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Understanding the Metonic cycle

Unlike the Gregorian calendar that we all know and use, the Druidcraft calendar reconciles the cycles of the moon with the cycles of the sun, based on the 19-year cycle recorded by and named after Meton of Athans. Meton, like the Babylonians before him noticed that 19 solar years is almost the same as 255 synodic months (lunations of the moon). This 19-year cycle of 255 months is known as the great year.

This means that rather than having months all of different lengths (months of 28/29, 30 and 31 days), the Druidcraft Calendar follows the phases of the moon, starting each new month on the new moon and alternating between months of 29 and 30 days.

The reason we alternate between 29 and 30 days is because the actual time between one new moon and the next (the lunar synodic month or lunation period – the time it takes the moon to orbit the earth in relation to the sun) is 29.53 days on average. So, by adding a 30th day every other month, our months stay in sync with the lunar cycle.

This results in a lunar year of 12 months totalling 354 days, which is 11 days shorter than the solar year. To reconcile this, a 13th leap month is introduced approximately every two and a half years to bring the months back in line with the solar seasons. In the Metonic system, this means that a 13th month is included in the calendar 7 times in a 19-year period. In the 3rd, 6th, 8th, 11th, 14th, 17th and 19th years.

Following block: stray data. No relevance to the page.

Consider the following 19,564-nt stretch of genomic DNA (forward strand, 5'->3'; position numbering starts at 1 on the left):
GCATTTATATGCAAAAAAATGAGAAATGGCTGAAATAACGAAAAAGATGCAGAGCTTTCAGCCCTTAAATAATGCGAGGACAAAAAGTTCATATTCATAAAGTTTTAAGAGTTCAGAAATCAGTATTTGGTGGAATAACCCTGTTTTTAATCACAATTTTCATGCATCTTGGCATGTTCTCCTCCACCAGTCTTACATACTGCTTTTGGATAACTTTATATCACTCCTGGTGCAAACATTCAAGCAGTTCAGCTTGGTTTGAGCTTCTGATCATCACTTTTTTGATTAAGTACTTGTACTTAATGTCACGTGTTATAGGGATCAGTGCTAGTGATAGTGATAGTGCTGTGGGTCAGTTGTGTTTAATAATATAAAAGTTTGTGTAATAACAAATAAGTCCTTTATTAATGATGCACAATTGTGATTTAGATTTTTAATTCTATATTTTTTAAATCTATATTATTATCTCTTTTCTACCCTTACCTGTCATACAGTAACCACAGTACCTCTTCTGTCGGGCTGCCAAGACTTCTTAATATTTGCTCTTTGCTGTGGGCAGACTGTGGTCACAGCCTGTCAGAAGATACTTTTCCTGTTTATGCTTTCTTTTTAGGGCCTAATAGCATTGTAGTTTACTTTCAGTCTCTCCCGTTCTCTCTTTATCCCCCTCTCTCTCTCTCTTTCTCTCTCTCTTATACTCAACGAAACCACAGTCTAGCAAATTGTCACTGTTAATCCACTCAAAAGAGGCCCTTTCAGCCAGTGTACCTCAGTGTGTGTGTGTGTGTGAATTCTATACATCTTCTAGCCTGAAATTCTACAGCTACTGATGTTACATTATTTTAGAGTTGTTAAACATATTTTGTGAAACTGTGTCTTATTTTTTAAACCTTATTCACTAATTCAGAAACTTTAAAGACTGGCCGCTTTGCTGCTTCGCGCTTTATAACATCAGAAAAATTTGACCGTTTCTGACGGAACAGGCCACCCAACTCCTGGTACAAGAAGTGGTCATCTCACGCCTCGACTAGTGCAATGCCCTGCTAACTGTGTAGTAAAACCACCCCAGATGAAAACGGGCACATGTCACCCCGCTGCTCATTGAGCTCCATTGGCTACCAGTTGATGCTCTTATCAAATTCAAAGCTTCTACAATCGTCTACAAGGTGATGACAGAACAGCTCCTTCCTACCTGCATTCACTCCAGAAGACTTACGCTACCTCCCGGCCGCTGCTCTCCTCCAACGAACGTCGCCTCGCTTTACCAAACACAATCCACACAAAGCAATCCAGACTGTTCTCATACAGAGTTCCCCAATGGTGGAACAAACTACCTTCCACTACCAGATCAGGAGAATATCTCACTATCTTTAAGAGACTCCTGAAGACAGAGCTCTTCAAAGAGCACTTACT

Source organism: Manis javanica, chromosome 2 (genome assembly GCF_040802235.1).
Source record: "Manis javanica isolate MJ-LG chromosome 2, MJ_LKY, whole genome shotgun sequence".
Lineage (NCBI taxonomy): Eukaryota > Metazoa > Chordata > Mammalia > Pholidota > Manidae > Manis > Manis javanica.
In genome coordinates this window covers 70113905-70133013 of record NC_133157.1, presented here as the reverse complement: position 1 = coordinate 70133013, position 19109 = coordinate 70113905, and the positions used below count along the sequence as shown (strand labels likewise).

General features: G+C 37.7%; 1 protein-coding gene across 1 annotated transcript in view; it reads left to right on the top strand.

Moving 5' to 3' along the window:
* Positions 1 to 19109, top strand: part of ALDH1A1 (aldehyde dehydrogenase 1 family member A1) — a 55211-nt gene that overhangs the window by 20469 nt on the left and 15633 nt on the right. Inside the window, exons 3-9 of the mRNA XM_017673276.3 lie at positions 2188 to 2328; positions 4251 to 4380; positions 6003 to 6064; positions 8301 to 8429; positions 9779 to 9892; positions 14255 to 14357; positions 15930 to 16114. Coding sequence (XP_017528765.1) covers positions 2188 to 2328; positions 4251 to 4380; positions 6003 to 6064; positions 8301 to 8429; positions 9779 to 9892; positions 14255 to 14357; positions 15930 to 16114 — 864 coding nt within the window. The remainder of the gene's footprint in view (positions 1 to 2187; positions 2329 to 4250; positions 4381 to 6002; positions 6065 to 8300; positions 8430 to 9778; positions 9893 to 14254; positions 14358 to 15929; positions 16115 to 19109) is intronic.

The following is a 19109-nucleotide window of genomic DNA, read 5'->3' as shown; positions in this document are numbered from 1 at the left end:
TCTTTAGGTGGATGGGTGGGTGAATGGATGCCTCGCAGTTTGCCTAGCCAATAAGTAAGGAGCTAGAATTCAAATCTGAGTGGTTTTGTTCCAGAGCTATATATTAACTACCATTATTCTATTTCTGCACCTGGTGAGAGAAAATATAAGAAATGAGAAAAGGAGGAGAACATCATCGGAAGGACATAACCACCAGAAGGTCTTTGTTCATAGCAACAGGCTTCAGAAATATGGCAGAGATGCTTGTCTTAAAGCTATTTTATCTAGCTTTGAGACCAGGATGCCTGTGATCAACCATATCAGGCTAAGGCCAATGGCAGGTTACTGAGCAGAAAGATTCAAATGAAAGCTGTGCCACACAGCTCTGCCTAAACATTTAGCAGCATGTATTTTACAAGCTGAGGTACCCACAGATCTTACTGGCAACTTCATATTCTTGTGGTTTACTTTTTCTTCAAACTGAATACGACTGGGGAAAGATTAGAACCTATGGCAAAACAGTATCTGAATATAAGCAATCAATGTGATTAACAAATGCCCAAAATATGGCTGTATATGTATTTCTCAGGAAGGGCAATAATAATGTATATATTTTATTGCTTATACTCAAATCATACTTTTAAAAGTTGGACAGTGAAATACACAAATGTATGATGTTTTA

When there are 4 full moons in an astronomical season or between an equinox and a solstice, the 3rd full moon is known as a Blue Moon. When there are 4 new moons in between an equinox and solstice, this is when we add the 13th month. In most years there are only 3 new moons in each astronomical season. When we add a leap month, it is always 30 days long.

Of the 255 months in the 19-year Metonic cycle if half of them are 30 days long, and half are 29 days long, that is 117.5 months of each length. First, we round up the 0.5 make that 117 short months and 118 long months. Now we apply a rule that the 7 extra leap New Moons are all 30 days long, and any month following a leap moon is also 30 days long. Finally, we apply the rule that the 7th and 16th years must always start with a 30-day month. This results in a pattern of 110 short months and 125 long months in each 19-year period. This keeps the lunar and solar cycles in sync, gaining only one day every 219 years.

In summary, in order to follow this pattern, use the following rules:

  1. All Leap Moons are 30 days long
  2. The month after a Leap Moon should also be 30 days long.
  3. The first month in the 7th and 16th year should be 30 days long.
  4. At all other times months should alternate between 29 and 30 days in length.